OLinuXino looks to take on the Raspberry Pi

November 7, 2012 // 10:43 a.m.

Tags: #allwinner-a13 #android #arm #cortex-a8 #linux #olimex #olinuxino #open-hardware #open-source #raspberry-pi #sbc #single-board-computer #system-on-chip

Bulgarian open-hardware company Olimex has announced the launch of its own Raspberry Pi competitor, the OLinuXino - and it boasts some significant improvements over the Pi's design.

The A13-OLinuXino builds on an earlier design created by the company, but replaces the iMX233 processor with a far more powerful AllWinner A13 chip: a Cortex-A8 ARMv7 chip running at 1GHz with a Mali 400 graphics processing unit. With the Raspberry Pi offering an older Broadcom BCM2835 ARMv6 chip running at 700MHz - although now officially overclockable up to 900MHz and potentially beyond - that's a not-insignificant speed boost.

The board also includes 512MB of RAM - double that of the original Raspberry Pi and matching that of the Revision 2 model - along with three host USB ports, an addition on-pin USB port, and a single USB on-the-go (OTG) port which can be used to power the board in place of the dedicated 6-16V DC input jack. The Pi's digital HDMI output is replaced with an analogue VGA connector, with LCD signals present on the expansion connector for embedded projects that require a digital image. The in-built sound chip includes both audio output and a microphone input, to the Pi's output-only system.

It's the OLinuXino's general-purpose input-output (GPIO) connectivity that impresses the most, however. As standard. the board includes 68 user-accessible GPIO pins offering 17 for connection to NAND flash components, 22 for connection to digital display panels, 20+4 general-purpose pins with 8 GPIOs switchable between input, output and interrupt sources, three I2C channels, two UART channels, and SDIO2 support for connecting active SD cards for wireless communications or other functionality. Five system pins additionally present 5V, 3.3V, ground, reset and non-maskable interrupt (NMI) connections.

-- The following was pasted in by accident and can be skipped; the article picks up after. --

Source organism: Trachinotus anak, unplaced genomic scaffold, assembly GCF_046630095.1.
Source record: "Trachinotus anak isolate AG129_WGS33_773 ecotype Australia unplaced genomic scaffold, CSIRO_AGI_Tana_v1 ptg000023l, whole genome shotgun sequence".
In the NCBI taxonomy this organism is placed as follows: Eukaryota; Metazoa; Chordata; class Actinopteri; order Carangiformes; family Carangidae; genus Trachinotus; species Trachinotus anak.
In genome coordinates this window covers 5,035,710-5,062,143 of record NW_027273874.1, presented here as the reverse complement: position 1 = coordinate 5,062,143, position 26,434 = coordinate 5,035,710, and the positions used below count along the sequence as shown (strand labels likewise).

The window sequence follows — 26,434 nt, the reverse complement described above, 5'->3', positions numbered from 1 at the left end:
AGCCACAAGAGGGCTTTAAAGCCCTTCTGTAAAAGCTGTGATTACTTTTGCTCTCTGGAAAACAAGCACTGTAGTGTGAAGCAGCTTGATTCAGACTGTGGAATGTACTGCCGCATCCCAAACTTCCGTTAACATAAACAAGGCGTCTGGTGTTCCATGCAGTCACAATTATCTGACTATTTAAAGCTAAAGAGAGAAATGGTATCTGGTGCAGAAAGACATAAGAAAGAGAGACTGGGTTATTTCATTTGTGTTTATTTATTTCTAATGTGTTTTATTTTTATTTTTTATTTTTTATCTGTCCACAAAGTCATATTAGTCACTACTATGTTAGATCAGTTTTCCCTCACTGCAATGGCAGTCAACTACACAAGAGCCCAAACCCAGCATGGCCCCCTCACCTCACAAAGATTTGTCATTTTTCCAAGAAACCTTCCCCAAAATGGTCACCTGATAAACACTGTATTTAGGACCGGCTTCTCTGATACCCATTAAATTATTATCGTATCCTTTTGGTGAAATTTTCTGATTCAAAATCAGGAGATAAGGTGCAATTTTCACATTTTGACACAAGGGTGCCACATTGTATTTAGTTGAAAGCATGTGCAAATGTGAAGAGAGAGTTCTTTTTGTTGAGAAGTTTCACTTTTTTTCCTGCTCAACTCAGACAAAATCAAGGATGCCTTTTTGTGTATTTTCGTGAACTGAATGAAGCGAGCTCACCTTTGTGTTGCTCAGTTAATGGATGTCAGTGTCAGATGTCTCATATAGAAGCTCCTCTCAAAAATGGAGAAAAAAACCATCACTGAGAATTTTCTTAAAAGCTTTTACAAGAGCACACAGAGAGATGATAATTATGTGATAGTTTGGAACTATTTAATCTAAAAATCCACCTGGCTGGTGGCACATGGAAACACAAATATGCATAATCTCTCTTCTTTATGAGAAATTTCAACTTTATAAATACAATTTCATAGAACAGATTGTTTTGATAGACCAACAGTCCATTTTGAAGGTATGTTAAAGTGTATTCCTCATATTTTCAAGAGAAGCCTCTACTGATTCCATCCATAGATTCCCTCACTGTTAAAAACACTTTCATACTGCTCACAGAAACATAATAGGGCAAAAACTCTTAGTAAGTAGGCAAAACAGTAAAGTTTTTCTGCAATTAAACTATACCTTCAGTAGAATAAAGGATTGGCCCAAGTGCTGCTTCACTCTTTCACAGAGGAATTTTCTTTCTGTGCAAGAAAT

The system's more recent ARM architecture means software support is improved over the Pi, too: the board includes official support for Google's Android 4.0 'Ice Cream Sandwich,' something the ARMv6-based Pi can't offer, while the community surrounding the product has had success porting full-fat Linux distributions including Debian to the platform. With a Cortex-class processor, support for mainstream distributions including Canonical's Ubuntu should be possible.

The final icing on the cake is that Olimex is, as with its other products, making all the hardware and software details available under an open-source licence. For those who would like to create their own variants of the design, the company is also selling the A13 processor and its required AXP209 power management chip in individual units, something Broadcom does not offer for the BCM2835.

There are some trade-offs made in the design, however. While the Raspberry Pi Model B includes in-built Ethernet, the OLinuXino does not - but this can be added through external expansion modules. Other add-ons include biofeedback hardware, GPS receivers, accelerometers, radios, and even 7in touch-sensitive displays that can piggyback onto the device.

The OLinuXino is available now, priced at €45 (around £36 excluding VAT and shipping) from the official site, making it a more expensive option than the £30 Raspberry Pi.

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